The soldier stands with a rifle in his right hand, an uncommon variation on the two-handed rifle grip usually seen in monuments with infantry figures. Also, the figure’s face appears slightly more mature than the figures seen in other monuments.

The monument was donated to Wolcott by Leverett D. Kenea, a Wolcott native who invested in several successful Thomaston businesses and made a number of philanthropic donations.

The town green is also known as Kenea Park, and Kenea Avenue runs between the green and Town Hall.

The monument, supplied by the Thomas F. Jackson Company of Waterbury (which also supplied the Prospect Soldiers’ Monument) was unveiled during its dedication ceremony by Wolcott’s four surviving Civil War veterans.

At the east end of the green, a granite monument honors veterans of the two World Wars, Korea and Vietnam, as well as recent conflicts in the Persian Gulf. The monument was dedicated in 1982 with support from three civic organizations.

At the western end of the green, a monument honors the service of local veterans in Operation Desert Storm in 1991.

Soldiers’ Monument, Newfane, Vermont

The Village of Newfane, Vermont, honors its war heroes and veterans with several monuments on the town common.

The 1916 Soldiers’ Monument honors veterans of the Civil War and World War I. The monument, near the intersection of Route 30 and Jail Street, features a bronze infantryman standing atop a granite base.

A dedication on the monument’s front (east) face reads, “In memory of the men of Newfane who served their country in the Civil War, 1861 – 1865.”

Immediately below the dedication plaque, another bronze plaque displays a Civil War scene as well as an excerpt from the “Bivouac of the Dead,” a poem by Theodore O’Hara that was used on numerous Civil War monuments and sites.

The north and south sides of the monument’s base feature plaques listing local residents who served in the Civil War.

The monument’s west face bears a plaque listing the names of 34 residents who served in World War I.

The infantry figure was supplied by the WH Mullins Company of Ohio, and the base was supplied by the CH Grant Granite Company.

Not far from the Soldiers’ Monument, a bronze plaque mounted on a granite memorial honors Newfane’s World War II veterans. The plaque lists the names of 90 residents who served in the conflict, and highlights one who was killed.

Also nearby is a monument honoring Newfane’s veterans of the Korean and Vietnam wars. The Korean War section lists 30 residents who served. The Vietnam section honors 38 residents, including one who was killed in action.

Thanks for Mom and Dad for taking the photos.

Source: Smithsonian American Art Museum, Art Inventories Catalog

Veterans’ Memorials, Monroe

Monroe honors the wartime service of its veterans with several monuments near the town green.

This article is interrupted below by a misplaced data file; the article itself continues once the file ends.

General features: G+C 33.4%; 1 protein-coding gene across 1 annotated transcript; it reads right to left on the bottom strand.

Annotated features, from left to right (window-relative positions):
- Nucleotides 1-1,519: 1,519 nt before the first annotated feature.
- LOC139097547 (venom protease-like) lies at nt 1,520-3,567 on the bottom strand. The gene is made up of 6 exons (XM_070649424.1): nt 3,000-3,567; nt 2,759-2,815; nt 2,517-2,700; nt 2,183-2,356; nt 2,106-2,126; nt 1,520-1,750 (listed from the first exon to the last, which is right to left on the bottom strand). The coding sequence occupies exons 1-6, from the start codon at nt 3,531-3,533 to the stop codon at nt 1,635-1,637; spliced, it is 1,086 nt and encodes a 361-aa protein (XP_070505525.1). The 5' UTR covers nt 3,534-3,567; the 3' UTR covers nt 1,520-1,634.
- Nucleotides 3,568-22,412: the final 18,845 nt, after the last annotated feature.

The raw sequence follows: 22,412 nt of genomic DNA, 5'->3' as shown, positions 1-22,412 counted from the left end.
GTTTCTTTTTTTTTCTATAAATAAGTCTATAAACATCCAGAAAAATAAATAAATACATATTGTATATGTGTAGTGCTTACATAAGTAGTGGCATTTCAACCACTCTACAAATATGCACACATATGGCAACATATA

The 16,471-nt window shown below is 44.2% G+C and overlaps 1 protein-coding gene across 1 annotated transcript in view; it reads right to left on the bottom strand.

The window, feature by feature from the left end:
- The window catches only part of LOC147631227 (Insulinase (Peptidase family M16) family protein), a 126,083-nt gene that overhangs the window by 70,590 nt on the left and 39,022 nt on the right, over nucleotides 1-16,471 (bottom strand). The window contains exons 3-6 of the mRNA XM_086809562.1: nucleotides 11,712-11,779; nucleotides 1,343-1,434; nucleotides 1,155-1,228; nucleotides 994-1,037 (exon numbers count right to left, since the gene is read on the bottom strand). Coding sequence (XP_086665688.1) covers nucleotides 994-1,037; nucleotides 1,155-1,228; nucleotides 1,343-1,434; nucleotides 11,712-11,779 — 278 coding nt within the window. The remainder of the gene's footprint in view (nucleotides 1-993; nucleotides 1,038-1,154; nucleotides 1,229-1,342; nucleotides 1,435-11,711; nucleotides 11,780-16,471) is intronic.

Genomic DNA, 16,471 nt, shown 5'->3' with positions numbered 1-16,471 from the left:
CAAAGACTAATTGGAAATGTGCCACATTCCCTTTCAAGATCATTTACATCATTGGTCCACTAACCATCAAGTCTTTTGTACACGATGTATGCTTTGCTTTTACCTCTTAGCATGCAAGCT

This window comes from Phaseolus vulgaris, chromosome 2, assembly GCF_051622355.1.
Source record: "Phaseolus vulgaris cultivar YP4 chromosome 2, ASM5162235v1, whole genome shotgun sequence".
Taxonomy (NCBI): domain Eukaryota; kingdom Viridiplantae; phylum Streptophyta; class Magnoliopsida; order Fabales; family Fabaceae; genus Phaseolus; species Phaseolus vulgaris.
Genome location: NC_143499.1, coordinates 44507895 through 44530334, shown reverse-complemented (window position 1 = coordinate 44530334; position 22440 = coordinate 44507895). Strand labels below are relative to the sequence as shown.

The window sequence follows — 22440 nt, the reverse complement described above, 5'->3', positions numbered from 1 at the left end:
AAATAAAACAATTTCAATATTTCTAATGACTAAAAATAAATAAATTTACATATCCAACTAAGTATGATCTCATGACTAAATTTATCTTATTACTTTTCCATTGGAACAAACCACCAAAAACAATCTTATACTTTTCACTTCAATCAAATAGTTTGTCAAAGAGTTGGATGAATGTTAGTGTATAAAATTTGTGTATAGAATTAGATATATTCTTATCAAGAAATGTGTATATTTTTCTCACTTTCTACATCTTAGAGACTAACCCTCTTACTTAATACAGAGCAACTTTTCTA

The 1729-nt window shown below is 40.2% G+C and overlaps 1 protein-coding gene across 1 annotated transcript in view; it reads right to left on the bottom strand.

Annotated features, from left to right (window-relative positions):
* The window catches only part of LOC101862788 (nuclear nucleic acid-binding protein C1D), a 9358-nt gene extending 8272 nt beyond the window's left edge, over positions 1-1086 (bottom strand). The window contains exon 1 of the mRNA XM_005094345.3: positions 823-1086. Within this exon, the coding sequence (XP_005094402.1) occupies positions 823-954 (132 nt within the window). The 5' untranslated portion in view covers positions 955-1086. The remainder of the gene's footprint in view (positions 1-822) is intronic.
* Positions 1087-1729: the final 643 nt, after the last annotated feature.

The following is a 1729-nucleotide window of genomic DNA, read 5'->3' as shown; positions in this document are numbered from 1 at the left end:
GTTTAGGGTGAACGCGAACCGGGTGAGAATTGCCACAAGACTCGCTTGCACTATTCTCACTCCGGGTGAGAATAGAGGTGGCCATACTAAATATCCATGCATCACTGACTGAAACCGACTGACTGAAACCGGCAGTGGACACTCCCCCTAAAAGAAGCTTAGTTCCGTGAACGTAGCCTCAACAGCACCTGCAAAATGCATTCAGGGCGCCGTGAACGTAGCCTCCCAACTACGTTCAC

Four monuments at the intersection of Fan Hill Road and Route 111 honor veterans of the two world wars, Korea and Vietnam.

Monroe’s World War II monument, dedicated in 1953, is a granite marker with a fluted top. The monument’s north face bears the names of two residents lost in the conflict, and commemorates all residents who served.

A boulder honoring World War I veterans, dedicated in 1931, stands immediately behind the World War II monument. A plaque on the monument’s south face bears the dedication “In grateful recognition of the valor and devotion of the young men of this community who served in the world war for liberty and justice 1914-1919.” The plaque lists 24 names, and indicates that two were killed in the war.

Just south of the World War I boulder, two monuments honor the service of Korean and Vietnam war veterans. The 1984 Vietnam memorial lists one resident lost in the conflict, and the 1985 Korean War memorial lists one resident who was killed and two who were wounded.

A short distance away, a granite flagpole base in front of Monroe’s municipal center further honors the town’s veterans. The monument’s left wing bears a dedication reading, “To all of those veterans from the town of Monroe who served their country: Honor. Hope. Remembrance.  Gratitude. Peace and eternal rest.”

The monument’s right wing lists the nation’s wars and honors those who have made the supreme sacrifice, including one resident lost in the current Iraq conflict.

On the south side of the Monroe green, a 2008 monument commemorates the 1781 encampment of French cavalry forces commanded by the duc de Lauzunon.

War Memorials, Simsbury

Simsbury honors those lost in the nation’s wars with two monuments in the center of town.

The Memorial Gateway at the entrance of Simsbury Cemetery on Hopmeadow Street (Route 10), dedicated in 1923, honors residents killed in the Civil War and World War I. The gateway features two curved fences as well as pillars topped with bronze eagles.